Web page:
Thursday, January 31, 2008

Invisible disabilities

Today I spoke at length to a friend I had not seen in a while. She has severe spine problems and has had multiple surgeries; the last surgery has afforded her a little pain relief, thank goodness. I see and acknowledge her pain. I hope she knows that.

People seem to think I'm in more pain now that they see the scooter--sometimes, yes, but the duration is much shorter with the scooter and less intense, though I push myself to the usual high pain level because of the thrill of getting out. It is the same disability as last week, only people's perceptions immediately changed.

As I cross the threshold from invisibly disabled to visibly disabled, I am reminded how difficult it is to negotiate the world and get needed help when the disability is invisible; now I have no problem getting help. Ironically, my pain is less now than it was before using the scooter, but only now am I getting some of the accommodations that I needed several years ago, before I had the scooter. I needed them more then than I do now. I'd like to continue to advocate for those who have invisible disabilities and medical problems because it is so often difficult to get the help, support, and understanding needed. To my friend, I see your pain even if others don't. It's not less than mine.

I know how easy it is for me, even when walking, to judge other people for using disability spaces, as they may in turn be judging me. But I have met a number of people I'd never had guessed were disabled--young, healty looking people. One had referred to herself as "gimpy," and I inwardly felt angry, insulted; only much later did I find out that she'd been shot and left for dead, and because of resulting medical problems is unable to work. Another woman in a Starbuck's, as her talkative retired parents told me, had severe spine pain and was on the phone with the surgeon's office. She, too, was young and energetic looking, beautiful, but in terrible pain that left her incapacitated much of the time. My new worry is that my husband will get yelled at for parking in disability spaces when he picks me up. He never uses it on his own, and we don't use it the rare times when I don't need it, even if parking is scarce, because someone may need it more. Please, guys, let's not judge, let's hope that people are using the parking places as they're supposed to.

Anyway, after a difficult roller coaster of a week and a half, I am mentally thanking all the people who make life easier and so normal by their friendship and good human spirit. We talk about disability--me using a scooter would be an elephant in the room otherwise--but really, not so much is different. Their compassion (not pity! they don't show that) means so much. That in contrast to being reprimanded for not knowing whom to go to with accommodation requests (the policies are unclear and unwritten, and I've asked many times that they be clarified and written). Despite some of the problems being out in the world, I have such renewed and absolute faith in my friends and almost all of my coworkers, who are so completely cool.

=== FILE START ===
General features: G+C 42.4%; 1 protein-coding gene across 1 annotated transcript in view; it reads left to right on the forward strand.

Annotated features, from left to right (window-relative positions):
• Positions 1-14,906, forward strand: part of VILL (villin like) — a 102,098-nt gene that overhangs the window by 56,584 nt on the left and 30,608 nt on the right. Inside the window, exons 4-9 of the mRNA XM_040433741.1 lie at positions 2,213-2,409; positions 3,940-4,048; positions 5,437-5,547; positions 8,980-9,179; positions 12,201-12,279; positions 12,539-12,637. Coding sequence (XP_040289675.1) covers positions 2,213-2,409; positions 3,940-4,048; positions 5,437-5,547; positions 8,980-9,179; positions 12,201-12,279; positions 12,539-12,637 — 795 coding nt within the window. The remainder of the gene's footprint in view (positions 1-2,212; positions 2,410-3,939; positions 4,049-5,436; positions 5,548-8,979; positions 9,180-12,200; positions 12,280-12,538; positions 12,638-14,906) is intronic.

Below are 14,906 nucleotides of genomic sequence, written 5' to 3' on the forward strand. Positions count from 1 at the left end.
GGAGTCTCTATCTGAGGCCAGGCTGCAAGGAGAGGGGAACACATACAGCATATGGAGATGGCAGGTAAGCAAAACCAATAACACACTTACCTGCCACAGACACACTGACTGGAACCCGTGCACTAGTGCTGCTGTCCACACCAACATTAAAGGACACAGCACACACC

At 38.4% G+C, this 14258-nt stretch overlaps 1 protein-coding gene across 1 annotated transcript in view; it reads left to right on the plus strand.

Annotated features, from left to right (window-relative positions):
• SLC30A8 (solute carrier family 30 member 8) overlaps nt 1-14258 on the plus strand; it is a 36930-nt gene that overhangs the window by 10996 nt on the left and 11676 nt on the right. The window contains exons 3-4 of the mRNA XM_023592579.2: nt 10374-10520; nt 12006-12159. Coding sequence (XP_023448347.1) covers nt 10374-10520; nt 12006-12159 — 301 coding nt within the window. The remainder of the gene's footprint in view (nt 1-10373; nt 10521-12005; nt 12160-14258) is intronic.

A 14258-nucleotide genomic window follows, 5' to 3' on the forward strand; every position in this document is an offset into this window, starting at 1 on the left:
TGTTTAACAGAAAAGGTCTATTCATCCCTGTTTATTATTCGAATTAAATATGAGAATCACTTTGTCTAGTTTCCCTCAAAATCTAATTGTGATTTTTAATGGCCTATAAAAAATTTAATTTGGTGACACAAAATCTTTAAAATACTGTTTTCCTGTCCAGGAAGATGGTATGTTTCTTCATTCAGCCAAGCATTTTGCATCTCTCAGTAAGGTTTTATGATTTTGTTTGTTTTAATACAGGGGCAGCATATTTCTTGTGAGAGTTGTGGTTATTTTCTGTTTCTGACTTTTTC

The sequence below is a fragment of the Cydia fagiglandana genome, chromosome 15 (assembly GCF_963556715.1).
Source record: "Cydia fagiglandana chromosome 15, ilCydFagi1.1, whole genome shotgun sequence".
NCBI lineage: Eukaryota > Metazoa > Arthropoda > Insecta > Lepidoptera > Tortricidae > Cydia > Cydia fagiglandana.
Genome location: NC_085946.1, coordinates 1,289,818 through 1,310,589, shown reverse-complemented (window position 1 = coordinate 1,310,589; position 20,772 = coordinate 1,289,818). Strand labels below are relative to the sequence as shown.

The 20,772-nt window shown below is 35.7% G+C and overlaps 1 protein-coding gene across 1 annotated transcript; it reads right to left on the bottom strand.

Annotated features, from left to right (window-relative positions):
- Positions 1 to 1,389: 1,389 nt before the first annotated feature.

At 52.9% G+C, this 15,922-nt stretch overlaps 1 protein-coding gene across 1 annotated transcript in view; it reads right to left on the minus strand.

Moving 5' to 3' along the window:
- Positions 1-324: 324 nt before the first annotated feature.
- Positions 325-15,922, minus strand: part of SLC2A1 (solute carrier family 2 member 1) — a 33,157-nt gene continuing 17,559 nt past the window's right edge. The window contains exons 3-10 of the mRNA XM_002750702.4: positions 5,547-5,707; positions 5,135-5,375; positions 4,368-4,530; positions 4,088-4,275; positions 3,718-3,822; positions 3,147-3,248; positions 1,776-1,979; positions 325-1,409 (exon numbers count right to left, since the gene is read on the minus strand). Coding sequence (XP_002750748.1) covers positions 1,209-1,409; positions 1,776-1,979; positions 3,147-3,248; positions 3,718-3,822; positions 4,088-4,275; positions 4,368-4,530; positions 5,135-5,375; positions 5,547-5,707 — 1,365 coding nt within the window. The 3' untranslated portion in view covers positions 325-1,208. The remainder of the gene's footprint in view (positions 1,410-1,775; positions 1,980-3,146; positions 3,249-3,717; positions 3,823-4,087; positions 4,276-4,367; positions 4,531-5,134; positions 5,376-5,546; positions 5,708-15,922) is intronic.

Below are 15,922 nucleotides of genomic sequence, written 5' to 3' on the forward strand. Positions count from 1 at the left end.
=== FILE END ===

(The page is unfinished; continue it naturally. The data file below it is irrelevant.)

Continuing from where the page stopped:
Some of the changes at Very Big Workplace had been requested by other PWDs for ten to fifteen years--they had been turned down because of lack of money, and it would have been a poor job move to protest. Once I knew it was not just my needs, I felt more strongly about advocating for the changes. With a 70% unemployment rate for PWDs, making waves is difficult. But I've made them, and a few people are upset about that. So I have to say it really touched my heart when someone at work wrote me:
"I think you ought to take a photo of the new asphalt transitions and frame it! They are beautiful bec. they represent so much of your heart and caring to me -- they change [Very Big Workplace] for the better."

What Very Big Workplace (VBW) does not realize is that employees are not required to notify them that they are in violation of ADA. Being a reasonable person, I have notified them multiple times about certain big issues. But I don't have to. I could have just filed a lawsuit without notification or without following up after. I'm not sure they understand that.

It's been a detriment to my own work (and a few people's perceptions of me) to advocate for these changes, but I hope this kind of thing benefits many people, that the requisition process is made clearer, and that it paves the way (with smoother asphalt) for people who make future requests. I know a few wheelchair users immediately turned down VBW while trying to navigate during a visit.


Elizabeth McClung said...

I think that now that you do have more energy and are more visable, it enables you do that advocay work - which you are already getting rewards from. It is difficult to explain when you have an invisable disability why an accomadation should be made without having to confess what is personal, private medical information often to no good and an unreceptive audience. For some reason, repeatedly smashing a wheelchair into a space too small to pass through seems to get people's attention a lot quicker - and thier own embarressment level up. Because, yeah, now it looks like THEY are part of the people picking on those with disabilities (which is easier to do successfully in apathy when the disabilities are less visable).

Anyway, Go you go!

FridaWrites said...

Thanks for the encouragement, Elizabeth.